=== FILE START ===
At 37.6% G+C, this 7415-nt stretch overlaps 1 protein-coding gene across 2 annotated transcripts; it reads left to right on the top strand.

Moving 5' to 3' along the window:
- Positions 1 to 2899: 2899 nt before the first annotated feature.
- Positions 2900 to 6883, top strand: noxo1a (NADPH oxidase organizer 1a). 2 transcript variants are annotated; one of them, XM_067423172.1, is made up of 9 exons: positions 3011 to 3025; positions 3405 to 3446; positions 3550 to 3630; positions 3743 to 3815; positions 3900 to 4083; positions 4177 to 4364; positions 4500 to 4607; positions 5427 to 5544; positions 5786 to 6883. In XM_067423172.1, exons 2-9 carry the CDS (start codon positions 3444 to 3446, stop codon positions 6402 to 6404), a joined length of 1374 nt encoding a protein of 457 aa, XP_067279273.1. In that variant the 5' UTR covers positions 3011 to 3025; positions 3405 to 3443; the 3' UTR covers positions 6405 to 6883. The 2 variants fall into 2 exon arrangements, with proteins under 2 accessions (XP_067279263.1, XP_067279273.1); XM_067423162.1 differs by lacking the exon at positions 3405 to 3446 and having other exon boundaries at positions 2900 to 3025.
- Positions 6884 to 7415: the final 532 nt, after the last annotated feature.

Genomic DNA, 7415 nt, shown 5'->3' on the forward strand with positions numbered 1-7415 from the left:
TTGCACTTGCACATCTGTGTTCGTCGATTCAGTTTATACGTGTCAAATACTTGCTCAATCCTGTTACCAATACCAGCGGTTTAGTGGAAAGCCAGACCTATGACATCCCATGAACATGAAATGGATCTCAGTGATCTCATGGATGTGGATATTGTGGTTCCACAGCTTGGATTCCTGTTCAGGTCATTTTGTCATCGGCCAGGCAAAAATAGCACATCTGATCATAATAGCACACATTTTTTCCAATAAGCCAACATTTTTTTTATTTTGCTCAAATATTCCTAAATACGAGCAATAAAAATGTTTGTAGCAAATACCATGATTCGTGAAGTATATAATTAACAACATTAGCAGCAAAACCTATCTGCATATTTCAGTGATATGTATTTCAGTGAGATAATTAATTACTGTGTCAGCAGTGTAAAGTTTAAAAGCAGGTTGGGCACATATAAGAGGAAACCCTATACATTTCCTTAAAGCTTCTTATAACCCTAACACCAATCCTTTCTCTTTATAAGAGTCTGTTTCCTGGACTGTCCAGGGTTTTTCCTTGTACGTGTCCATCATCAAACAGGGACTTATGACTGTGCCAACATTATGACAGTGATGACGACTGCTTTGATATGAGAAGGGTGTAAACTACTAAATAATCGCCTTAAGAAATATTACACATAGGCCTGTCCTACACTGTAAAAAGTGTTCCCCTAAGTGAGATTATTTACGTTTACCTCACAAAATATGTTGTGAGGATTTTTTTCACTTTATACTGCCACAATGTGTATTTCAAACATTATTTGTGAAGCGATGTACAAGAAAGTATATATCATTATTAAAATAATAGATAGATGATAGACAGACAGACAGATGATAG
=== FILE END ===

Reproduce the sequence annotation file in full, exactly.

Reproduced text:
At 37.6% G+C, this 7415-nt stretch overlaps 1 protein-coding gene across 2 annotated transcripts; it reads left to right on the top strand.

Moving 5' to 3' along the window:
- Positions 1 to 2899: 2899 nt before the first annotated feature.
- Positions 2900 to 6883, top strand: noxo1a (NADPH oxidase organizer 1a). 2 transcript variants are annotated; one of them, XM_067423172.1, is made up of 9 exons: positions 3011 to 3025; positions 3405 to 3446; positions 3550 to 3630; positions 3743 to 3815; positions 3900 to 4083; positions 4177 to 4364; positions 4500 to 4607; positions 5427 to 5544; positions 5786 to 6883. In XM_067423172.1, exons 2-9 carry the CDS (start codon positions 3444 to 3446, stop codon positions 6402 to 6404), a joined length of 1374 nt encoding a protein of 457 aa, XP_067279273.1. In that variant the 5' UTR covers positions 3011 to 3025; positions 3405 to 3443; the 3' UTR covers positions 6405 to 6883. The 2 variants fall into 2 exon arrangements, with proteins under 2 accessions (XP_067279263.1, XP_067279273.1); XM_067423162.1 differs by lacking the exon at positions 3405 to 3446 and having other exon boundaries at positions 2900 to 3025.
- Positions 6884 to 7415: the final 532 nt, after the last annotated feature.

Genomic DNA, 7415 nt, shown 5'->3' on the forward strand with positions numbered 1-7415 from the left:
TTGCACTTGCACATCTGTGTTCGTCGATTCAGTTTATACGTGTCAAATACTTGCTCAATCCTGTTACCAATACCAGCGGTTTAGTGGAAAGCCAGACCTATGACATCCCATGAACATGAAATGGATCTCAGTGATCTCATGGATGTGGATATTGTGGTTCCACAGCTTGGATTCCTGTTCAGGTCATTTTGTCATCGGCCAGGCAAAAATAGCACATCTGATCATAATAGCACACATTTTTTCCAATAAGCCAACATTTTTTTTATTTTGCTCAAATATTCCTAAATACGAGCAATAAAAATGTTTGTAGCAAATACCATGATTCGTGAAGTATATAATTAACAACATTAGCAGCAAAACCTATCTGCATATTTCAGTGATATGTATTTCAGTGAGATAATTAATTACTGTGTCAGCAGTGTAAAGTTTAAAAGCAGGTTGGGCACATATAAGAGGAAACCCTATACATTTCCTTAAAGCTTCTTATAACCCTAACACCAATCCTTTCTCTTTATAAGAGTCTGTTTCCTGGACTGTCCAGGGTTTTTCCTTGTACGTGTCCATCATCAAACAGGGACTTATGACTGTGCCAACATTATGACAGTGATGACGACTGCTTTGATATGAGAAGGGTGTAAACTACTAAATAATCGCCTTAAGAAATATTACACATAGGCCTGTCCTACACTGTAAAAAGTGTTCCCCTAAGTGAGATTATTTACGTTTACCTCACAAAATATGTTGTGAGGATTTTTTTCACTTTATACTGCCACAATGTGTATTTCAAACATTATTTGTGAAGCGATGTACAAGAAAGTATATATCATTATTAAAATAATAGATAGATGATAGACAGACAGACAGATGATAG